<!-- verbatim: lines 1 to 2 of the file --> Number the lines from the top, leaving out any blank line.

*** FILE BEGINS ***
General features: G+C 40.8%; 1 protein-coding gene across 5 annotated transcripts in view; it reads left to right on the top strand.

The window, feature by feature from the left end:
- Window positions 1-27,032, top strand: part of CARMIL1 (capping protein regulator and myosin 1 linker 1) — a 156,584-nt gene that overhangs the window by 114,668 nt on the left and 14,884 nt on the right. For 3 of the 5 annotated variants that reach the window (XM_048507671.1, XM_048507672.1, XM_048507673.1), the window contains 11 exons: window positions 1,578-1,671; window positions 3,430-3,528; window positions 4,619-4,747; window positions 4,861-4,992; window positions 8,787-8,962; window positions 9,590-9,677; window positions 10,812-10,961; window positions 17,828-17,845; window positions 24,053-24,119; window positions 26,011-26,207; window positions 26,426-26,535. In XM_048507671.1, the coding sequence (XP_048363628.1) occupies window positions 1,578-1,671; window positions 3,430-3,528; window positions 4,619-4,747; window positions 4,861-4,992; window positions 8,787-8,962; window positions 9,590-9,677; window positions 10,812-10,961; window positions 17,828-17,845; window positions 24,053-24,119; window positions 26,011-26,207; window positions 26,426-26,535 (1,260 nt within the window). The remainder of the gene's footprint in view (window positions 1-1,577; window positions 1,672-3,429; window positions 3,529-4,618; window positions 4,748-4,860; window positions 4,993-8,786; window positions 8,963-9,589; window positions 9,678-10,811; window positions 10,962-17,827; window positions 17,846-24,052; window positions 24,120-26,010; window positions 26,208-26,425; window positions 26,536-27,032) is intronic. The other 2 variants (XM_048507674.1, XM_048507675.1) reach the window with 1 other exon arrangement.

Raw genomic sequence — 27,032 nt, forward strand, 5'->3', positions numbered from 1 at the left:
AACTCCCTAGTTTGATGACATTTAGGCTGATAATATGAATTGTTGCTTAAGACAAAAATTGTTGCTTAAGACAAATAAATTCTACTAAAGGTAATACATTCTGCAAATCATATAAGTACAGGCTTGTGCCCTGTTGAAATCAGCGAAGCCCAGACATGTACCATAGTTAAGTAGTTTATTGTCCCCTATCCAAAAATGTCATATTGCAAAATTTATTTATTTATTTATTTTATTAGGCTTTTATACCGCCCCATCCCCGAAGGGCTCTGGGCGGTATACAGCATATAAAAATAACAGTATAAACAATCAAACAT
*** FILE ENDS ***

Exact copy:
General features: G+C 40.8%; 1 protein-coding gene across 5 annotated transcripts in view; it reads left to right on the top strand.

The window, feature by feature from the left end: